The next morning, three nooses were hanging from the tree. The black students responded en masse. Justin Purvis, the kid who first sat under the tree, told filmmaker Jacquie Soohen: "They said, 'Y'all want to go stand under the tree?' We said, 'Yeah.' They said, 'If you go, I'll go. If you go, I'll go.' One person went, the next person went, everybody else just went."
Then the police and the district attorney showed up. Substitute teacher Michelle Rogers recounts: "District Attorney Reed Walters proceeded to tell those kids that 'I could end your lives with the stroke of a pen.'"
I believe we must ask ourselves, why in America, or anywhere else on this Earth, might someone feel a need to ask for permission to sit under a tree on public property. I believe that aspect of this narrative alone is, dreadful. When a source of beauty, light, and the symbol for life is designated "For Whites Only," this says more than my heart can bear. I do not solely struggle with the age of the defendant, the criminal charges, the beating or battering of individuals, white or black. For me, the greater concern, the one that causes me to weep is what is often forgotten in news reports.
In this country, citizens are reticent to admit to their own bigotry. White citizens gleefully claim this nation is colorblind. However, if you are Black, step back. If you are Brown, get down. On the ground you go. Pick the crops, or scrub the floors, just do not sit under that tree.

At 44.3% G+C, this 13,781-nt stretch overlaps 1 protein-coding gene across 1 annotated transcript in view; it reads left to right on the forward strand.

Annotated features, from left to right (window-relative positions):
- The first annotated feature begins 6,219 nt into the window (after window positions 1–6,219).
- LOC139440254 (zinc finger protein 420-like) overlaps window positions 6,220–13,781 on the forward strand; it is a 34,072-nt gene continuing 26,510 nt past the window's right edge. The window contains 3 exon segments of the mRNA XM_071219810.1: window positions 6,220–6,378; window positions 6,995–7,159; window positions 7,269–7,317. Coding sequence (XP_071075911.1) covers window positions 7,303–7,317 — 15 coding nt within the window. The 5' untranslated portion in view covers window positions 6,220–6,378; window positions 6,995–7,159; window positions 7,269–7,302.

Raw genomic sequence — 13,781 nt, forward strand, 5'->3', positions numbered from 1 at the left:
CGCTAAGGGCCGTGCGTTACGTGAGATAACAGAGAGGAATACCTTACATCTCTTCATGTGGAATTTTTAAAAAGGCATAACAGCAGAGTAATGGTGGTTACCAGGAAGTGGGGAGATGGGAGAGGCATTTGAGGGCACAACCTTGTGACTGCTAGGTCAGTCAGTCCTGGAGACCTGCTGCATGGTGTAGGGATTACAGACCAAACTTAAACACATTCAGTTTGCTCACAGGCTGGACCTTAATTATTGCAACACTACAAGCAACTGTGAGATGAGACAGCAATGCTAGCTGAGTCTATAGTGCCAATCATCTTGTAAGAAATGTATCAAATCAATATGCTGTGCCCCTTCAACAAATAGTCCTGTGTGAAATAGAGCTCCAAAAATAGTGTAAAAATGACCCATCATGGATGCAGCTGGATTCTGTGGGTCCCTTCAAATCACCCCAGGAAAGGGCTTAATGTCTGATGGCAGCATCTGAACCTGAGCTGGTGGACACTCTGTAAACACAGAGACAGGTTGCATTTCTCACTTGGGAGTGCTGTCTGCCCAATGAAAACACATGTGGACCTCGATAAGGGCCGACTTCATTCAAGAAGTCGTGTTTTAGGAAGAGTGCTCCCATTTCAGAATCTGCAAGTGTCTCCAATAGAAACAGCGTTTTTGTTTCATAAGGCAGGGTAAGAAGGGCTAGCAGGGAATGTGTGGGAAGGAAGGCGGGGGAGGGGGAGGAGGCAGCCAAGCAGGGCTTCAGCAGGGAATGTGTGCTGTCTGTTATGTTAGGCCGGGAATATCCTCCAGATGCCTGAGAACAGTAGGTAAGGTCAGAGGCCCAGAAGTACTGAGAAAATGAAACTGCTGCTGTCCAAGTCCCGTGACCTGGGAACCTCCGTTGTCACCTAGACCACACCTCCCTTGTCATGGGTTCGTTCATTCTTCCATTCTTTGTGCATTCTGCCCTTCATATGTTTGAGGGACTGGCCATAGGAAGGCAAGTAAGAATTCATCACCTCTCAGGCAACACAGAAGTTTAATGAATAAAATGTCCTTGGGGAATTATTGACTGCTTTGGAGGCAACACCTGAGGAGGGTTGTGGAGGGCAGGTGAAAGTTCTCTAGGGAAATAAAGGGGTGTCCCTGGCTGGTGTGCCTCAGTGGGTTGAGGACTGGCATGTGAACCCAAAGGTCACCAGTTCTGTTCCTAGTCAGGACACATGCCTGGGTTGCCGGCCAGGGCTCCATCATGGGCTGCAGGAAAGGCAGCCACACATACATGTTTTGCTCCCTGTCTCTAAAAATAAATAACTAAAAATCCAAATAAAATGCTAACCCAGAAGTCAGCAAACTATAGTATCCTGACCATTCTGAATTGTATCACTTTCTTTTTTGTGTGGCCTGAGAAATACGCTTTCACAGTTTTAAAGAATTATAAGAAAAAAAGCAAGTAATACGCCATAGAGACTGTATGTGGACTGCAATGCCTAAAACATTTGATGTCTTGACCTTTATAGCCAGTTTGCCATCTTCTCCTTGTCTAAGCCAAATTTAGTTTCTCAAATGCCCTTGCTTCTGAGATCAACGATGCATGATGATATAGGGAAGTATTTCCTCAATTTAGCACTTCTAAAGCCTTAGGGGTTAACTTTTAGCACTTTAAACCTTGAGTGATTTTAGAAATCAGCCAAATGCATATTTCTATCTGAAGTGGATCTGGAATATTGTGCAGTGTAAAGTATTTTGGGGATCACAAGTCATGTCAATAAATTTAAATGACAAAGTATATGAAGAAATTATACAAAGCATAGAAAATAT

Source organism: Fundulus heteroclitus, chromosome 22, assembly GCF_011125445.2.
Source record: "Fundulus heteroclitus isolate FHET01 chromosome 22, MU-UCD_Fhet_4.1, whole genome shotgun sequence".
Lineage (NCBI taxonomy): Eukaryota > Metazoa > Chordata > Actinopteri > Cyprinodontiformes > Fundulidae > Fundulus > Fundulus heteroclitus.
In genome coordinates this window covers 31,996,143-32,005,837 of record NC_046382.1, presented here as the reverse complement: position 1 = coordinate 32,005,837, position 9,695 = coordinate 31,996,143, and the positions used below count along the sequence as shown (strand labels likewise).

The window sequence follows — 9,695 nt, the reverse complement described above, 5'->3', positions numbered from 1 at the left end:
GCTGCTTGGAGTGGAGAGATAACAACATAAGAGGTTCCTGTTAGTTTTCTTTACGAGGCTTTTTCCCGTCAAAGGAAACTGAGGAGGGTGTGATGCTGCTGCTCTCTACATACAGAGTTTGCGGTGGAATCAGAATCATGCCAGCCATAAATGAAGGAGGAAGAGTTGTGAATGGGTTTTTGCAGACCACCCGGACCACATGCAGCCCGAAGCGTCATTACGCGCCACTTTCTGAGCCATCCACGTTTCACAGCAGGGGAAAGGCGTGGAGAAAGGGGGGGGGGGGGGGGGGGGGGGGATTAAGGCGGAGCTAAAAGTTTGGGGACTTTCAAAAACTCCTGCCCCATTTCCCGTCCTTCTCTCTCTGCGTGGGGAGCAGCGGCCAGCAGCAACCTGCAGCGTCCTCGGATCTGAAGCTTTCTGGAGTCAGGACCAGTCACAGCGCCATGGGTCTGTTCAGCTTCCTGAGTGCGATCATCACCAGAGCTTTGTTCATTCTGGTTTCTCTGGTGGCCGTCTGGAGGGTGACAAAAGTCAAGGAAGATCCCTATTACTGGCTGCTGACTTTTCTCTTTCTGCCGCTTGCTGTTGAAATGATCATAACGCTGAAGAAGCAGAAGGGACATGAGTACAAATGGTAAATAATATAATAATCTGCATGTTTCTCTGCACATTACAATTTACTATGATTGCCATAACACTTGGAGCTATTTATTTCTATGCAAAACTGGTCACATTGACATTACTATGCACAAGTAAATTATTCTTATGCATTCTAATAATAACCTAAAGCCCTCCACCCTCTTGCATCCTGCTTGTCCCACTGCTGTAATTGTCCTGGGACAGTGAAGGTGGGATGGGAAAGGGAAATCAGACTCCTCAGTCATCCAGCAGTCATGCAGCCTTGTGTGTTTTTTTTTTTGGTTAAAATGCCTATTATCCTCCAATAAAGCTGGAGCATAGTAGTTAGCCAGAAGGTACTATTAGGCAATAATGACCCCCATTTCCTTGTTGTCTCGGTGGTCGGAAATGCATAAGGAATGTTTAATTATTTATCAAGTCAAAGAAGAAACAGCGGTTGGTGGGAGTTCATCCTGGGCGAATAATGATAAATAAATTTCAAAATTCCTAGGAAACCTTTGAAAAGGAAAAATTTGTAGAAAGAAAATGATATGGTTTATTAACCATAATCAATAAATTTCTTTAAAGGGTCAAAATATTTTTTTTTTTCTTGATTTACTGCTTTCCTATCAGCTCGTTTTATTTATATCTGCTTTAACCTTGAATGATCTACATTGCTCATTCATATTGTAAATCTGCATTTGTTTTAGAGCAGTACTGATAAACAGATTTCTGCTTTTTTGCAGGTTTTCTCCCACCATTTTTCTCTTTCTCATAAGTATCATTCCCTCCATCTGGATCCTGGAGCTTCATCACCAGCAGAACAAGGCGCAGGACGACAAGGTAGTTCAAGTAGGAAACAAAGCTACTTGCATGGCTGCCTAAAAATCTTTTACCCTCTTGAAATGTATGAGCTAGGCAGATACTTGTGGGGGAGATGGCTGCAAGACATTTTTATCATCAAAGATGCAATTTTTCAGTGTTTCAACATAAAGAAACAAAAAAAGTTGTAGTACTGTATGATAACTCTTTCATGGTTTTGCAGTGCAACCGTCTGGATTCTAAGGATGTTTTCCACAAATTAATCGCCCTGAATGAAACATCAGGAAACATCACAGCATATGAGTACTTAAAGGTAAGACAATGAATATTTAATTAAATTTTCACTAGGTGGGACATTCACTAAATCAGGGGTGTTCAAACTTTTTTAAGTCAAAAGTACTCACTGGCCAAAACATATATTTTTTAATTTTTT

Details differ each time we open our eyes, nonetheless, the saga is the same. Whites want what they want when and how they want it. If Blacks dare to threaten the delicate "balance," even if they ask permission to walk on the path Caucasians occupy, crosses are burned, nooses hung from trees, and the violence unfolds.
People are injured. Some enter prison. No matter the circumstance, whites fare far better than Blacks. On each occasion, when Blacks and whites meet, the question of fairness fills the air. Individuals and families question the fairness of a judicial decision. Slowly, over time, the word spreads; yet, the actual situation is hushed.
As I listen to discussion after discussion I am haunted by the fact that in most reports Journalists, Civil Rights Leaders, historians, literary agents, the little guy or gal on the street, or even the victims themselves dismiss what for me is most daunting. People, Black or White, Yellow or Brown, Red or Green, felt a need to ask for permission to sit under a tree.